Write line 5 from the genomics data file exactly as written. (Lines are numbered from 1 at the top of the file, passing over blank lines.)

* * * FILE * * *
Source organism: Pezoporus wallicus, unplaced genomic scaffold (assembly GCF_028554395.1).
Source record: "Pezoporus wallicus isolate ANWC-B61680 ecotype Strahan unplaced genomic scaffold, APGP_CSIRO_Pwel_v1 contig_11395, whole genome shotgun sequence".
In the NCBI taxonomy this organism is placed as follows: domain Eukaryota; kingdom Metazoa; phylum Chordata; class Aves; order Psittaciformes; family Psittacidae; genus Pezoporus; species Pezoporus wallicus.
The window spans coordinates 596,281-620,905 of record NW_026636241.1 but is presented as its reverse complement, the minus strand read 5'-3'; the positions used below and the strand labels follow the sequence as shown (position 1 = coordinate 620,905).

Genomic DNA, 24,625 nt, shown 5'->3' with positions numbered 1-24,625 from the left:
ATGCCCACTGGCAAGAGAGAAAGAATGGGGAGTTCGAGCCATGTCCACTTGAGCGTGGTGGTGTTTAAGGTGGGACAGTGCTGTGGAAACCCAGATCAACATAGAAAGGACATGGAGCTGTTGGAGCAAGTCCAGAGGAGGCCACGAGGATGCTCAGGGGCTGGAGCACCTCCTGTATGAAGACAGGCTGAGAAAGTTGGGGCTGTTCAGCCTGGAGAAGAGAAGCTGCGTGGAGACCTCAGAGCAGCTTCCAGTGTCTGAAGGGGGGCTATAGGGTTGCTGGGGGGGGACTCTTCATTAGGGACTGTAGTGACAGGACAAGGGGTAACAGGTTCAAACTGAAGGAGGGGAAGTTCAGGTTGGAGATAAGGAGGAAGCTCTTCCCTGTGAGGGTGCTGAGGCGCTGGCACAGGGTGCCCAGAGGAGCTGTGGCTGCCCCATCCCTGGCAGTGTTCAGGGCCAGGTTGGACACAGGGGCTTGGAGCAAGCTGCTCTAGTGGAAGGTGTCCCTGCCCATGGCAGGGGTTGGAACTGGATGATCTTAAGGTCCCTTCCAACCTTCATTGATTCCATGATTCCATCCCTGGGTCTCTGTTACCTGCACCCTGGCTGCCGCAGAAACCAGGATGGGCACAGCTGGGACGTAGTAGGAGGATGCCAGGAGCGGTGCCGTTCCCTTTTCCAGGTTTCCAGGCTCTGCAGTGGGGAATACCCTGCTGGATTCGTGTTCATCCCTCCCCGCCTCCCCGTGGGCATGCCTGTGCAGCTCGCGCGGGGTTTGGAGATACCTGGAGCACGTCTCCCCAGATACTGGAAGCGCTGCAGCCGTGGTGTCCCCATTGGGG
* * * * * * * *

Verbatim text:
Genomic DNA, 24,625 nt, shown 5'->3' with positions numbered 1-24,625 from the left: